In the context of tumor-immune interactions, it is worth and interesting to analyse the potential that enzyme kinetics offers [7, 8]. Enzymatic reactions can be viewed in an abstract manner as an asymmetric interaction between two entities, one being rather passive (the substrate) and the other being rather active (the enzyme). When these two entities make contact, the latter affects the former transforming it into some other entity (the product). Thus, an enzymatic reaction can be casted in three steps: the formation of a complex from the two parts, a subsequent transformation of the passive part by its active counterpart and their final dissociation. As long as these conditions are fullfilled, there is no general reason preventing us to use this conceptual framework not only at the chemical scale, but also at the cellular scale and, perhaps, even at higher scales. For example, the growth of microorganisms in the presence of a limited substrate obeys the Michaelis-Menten kinetics [9]. In ecology, the intake rate of a consumer as a function of the density of preys is also a kinetics of this type [10]. In all these cases, whenever there is a considerable imbalance between the number of active and passive elements, saturation occurs. This is due to the limited capacity of the active part to interact with a sufficiently high number of elements of the passive counterpart. Note that this is also true in the reverse direction, since the passive elements can not interact with an enormous number of active elements for short times. In other words, interactions occur locally and require some time.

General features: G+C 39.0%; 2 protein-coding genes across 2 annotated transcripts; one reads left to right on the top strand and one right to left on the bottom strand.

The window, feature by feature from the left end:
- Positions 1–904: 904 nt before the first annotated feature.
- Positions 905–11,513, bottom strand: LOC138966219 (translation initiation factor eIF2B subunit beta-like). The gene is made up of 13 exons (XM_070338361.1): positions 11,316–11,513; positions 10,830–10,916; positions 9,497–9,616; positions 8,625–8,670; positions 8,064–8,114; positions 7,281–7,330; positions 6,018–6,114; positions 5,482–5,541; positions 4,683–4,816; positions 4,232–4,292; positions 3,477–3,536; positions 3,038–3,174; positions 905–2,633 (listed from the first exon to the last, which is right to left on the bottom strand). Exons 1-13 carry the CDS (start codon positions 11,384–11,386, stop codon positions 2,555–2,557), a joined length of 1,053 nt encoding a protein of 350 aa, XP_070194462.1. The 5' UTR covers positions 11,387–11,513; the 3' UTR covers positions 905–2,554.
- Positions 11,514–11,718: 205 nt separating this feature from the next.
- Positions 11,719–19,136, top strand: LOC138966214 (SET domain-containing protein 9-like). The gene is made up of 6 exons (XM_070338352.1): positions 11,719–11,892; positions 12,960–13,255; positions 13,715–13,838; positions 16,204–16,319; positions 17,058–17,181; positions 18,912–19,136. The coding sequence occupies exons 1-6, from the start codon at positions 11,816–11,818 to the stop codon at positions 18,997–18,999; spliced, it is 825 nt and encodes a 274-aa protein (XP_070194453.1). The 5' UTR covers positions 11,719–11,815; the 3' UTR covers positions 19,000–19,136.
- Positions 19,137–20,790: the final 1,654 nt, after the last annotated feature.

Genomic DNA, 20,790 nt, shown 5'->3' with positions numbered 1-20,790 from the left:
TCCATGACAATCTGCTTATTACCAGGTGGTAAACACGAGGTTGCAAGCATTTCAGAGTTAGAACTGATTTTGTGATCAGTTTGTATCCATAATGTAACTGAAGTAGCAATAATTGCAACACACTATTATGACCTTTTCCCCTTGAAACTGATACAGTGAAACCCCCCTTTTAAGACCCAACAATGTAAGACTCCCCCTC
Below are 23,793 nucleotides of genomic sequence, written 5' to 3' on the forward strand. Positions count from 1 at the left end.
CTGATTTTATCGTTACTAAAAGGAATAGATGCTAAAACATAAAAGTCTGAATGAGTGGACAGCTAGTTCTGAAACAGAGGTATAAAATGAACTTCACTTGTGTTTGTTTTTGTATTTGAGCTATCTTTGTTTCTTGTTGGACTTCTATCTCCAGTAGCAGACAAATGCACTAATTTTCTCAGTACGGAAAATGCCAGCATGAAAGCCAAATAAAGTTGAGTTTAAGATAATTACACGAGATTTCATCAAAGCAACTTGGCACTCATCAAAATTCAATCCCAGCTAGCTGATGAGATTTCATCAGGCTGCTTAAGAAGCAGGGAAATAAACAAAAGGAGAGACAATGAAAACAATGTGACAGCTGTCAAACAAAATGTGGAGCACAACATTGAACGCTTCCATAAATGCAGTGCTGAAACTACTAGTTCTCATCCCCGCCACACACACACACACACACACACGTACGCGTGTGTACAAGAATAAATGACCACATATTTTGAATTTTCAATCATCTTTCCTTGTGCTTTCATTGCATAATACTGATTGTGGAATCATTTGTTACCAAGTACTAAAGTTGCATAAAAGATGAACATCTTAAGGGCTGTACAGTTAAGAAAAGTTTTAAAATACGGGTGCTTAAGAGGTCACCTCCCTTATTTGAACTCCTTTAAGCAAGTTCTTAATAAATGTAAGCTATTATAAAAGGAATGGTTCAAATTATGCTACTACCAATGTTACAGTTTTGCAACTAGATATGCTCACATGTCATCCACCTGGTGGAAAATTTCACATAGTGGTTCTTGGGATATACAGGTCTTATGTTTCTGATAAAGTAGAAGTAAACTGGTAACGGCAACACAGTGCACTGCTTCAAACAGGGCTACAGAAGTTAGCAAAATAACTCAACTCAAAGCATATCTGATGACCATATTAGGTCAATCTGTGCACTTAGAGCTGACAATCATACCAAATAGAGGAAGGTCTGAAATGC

Inspired by this reasoning, a mathematical model describing tumor-immune interactions was designed by Kuznetsov *et al*. [11] to explore a possible dynamical origin of the dormancy and the sneaking-through of tumors. In their original model, the rate at which a tumor is lysed, *i.e*., the fractional cell kill, increases linearly with the number of immune cells, just as in an ordinary Lotka-Volterra model [12, 13]. Simply put, the velocity at which a tumor is destroyed can be increased unboundedly by simply adding more immune cells. Nevertheless, their work served as a foundation for other works concerning the interactions between immune and tumor cells [14, 15]. Among these works, a mathematical model was validated using experiments from mice [16] and men [17]. To reproduce the experimental data, these authors proposed a new fractional cell kill for the lysis of tumor cells by CD8^{+} lymphocytes. They noticed that the lysis curves seen in experimental settings exhibited saturation. Briefly, the fraction of lysed tumor cells after a certain time (usually a few hours in chromium release assays) versus different values of the initial effector-to-target ratio saturates for increasing values of the latter. Therefore, they proposed a Hill function [18, 19] depending on the effector-to-target ratio as the mathematical function describing the rate at which a tumor is lysed. Their brilliant achievement notwithstanding, little theoretical explanation was given to this function and the original proposal [11] was partly forgotten.